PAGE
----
[A] three-judge panel of a state appellate court found that certain invertebrate animal species, including bees, are legally contained under the same umbrella definition as “fish” under the terms of the Golden State’s homegrown Endangered Species Act.
Four different bumblebee species are facing dire odds in the country’s most populous state. That danger mostly comes from the activities of huge agricultural interests. In 2019, the California Fish and Game Commission moved to protect those bees, the Crotch, Franklin’s, Western, and Suckley’s cuckoo, by designating them as endangered, threatened, and candidate species under three sections of the CESA.
Almond growers, citrus farmers, cotton ginners, and other agricultural groups sued. They argued that the CESA does not allow the Commission to designate any insects as endangered, threatened, or candidate species because insects are not included in the statute’s enumerated categories of wildlife entitled to such legal protections.
The Commission countered, saying that the definition of fish can and should encapsulate bees and other similarly situated invertebrates because, in part, it already does in practice. At least one species of shrimp, snail and crayfish are listed under the CESA. The listing of the Trinity bristle snail is particularly instructive, the Commission argued.
That’s because the snail, the commissioners note, does not even live in the water and was categorized as “threatened” in 1980. The way the snail got on the list was by being classified as a “fish.” Since the bristle snail is a terrestrial species, the Commission argues, “fish” cannot be limited to animals that inhabit a marine environment.
Read it and weep:
We conclude a liberal interpretation of the Act, supported by the legislative history and the express language in section 2067 that a terrestrial mollusk and invertebrate is a threatened species (express language we cannot ignore), is that fish defined in section 45, as a term of art, is not limited solely to aquatic species. Accordingly, a terrestrial invertebrate, like each of the four bumble bee species, may be listed as an endangered or threatened species under the Act. . . .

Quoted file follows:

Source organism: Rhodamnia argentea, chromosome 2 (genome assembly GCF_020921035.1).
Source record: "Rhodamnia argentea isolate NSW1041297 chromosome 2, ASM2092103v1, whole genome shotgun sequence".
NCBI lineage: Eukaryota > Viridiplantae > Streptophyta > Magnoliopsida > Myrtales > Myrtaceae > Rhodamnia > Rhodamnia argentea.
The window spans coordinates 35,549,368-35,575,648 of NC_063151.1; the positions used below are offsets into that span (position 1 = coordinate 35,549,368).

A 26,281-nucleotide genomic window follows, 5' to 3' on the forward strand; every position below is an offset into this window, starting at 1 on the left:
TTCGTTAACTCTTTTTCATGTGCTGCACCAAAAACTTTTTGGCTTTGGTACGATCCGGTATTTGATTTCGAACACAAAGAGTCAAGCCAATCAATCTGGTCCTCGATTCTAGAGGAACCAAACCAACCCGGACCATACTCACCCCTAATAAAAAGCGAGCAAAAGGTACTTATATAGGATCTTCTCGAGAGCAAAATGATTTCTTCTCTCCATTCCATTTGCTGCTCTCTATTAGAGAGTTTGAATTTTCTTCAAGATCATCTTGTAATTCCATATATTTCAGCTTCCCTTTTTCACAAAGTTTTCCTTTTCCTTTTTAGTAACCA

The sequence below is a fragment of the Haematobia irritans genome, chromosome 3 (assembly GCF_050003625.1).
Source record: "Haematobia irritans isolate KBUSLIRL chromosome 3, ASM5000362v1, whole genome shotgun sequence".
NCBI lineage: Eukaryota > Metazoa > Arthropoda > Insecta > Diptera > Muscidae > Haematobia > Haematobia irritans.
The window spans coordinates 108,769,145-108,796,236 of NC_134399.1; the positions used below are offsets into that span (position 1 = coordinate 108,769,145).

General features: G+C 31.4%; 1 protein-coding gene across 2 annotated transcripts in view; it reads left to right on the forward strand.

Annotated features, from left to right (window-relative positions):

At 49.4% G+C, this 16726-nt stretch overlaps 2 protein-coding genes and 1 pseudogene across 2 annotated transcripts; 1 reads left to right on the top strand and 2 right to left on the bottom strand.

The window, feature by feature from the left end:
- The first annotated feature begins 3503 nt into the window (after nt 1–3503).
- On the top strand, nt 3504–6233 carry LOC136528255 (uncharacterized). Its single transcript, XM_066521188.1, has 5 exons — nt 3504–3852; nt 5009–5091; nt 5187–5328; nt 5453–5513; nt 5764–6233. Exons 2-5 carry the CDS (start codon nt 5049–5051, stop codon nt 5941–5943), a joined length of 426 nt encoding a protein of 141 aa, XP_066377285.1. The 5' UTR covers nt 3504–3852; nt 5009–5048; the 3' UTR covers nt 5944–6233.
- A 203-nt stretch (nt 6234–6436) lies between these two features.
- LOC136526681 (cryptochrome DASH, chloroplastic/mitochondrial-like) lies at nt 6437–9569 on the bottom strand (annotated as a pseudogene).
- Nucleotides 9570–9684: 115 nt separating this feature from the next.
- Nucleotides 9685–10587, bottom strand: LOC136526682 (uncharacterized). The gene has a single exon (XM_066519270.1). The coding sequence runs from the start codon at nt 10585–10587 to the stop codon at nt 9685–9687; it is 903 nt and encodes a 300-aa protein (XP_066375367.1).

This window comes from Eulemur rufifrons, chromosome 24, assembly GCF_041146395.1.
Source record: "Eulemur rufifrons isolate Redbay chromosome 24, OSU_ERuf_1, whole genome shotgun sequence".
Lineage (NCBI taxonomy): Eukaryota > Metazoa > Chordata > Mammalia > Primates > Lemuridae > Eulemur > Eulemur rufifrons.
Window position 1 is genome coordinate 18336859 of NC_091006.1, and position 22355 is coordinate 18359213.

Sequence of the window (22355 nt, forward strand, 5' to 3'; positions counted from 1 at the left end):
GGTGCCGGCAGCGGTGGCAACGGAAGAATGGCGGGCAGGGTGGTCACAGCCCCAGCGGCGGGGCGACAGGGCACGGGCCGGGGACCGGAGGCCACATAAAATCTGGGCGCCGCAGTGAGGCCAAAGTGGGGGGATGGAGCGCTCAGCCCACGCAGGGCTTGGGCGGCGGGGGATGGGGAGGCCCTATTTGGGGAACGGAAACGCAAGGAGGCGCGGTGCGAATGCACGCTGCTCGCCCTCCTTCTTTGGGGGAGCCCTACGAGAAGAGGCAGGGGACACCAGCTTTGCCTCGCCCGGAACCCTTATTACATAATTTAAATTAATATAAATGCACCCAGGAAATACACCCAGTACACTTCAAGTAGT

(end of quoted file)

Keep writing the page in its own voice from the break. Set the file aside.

If we were to apply the noscitur a sociis canon to the term invertebrate in section 45 to limit and restrict the term to aquatic species, as petitioners suggest, we would have to apply that limitation to all items in the list. In other words, we would have to conclude the Commission may list only aquatic mollusks, crustaceans, and amphibians as well. Such a conclusion is directly at odds with the Legislature’s approval of the Commission’s listing of a terrestrial mollusk and invertebrate as a threatened species. Furthermore, limiting the term to aquatic would require a restrictive rather than liberal interpretation of the Act, which is also directly at odds with our duty to liberally construe the remedial statutes contained therein. We thus decline to apply the statutory interpretation canon here.
Ilya Somin, writing at (T)Reason magazine, says: “The ruling is not as ridiculous as it sounds.”
Clearly you don’t really have to be a full-fledged liberal statist to become this intellectually addled. This kind of extreme casuistical thinking can apparently be transmitted to soi disant Libertarian professors by mere contagion resulting from their hanging around the sort of intellectual pestholes known as law schools.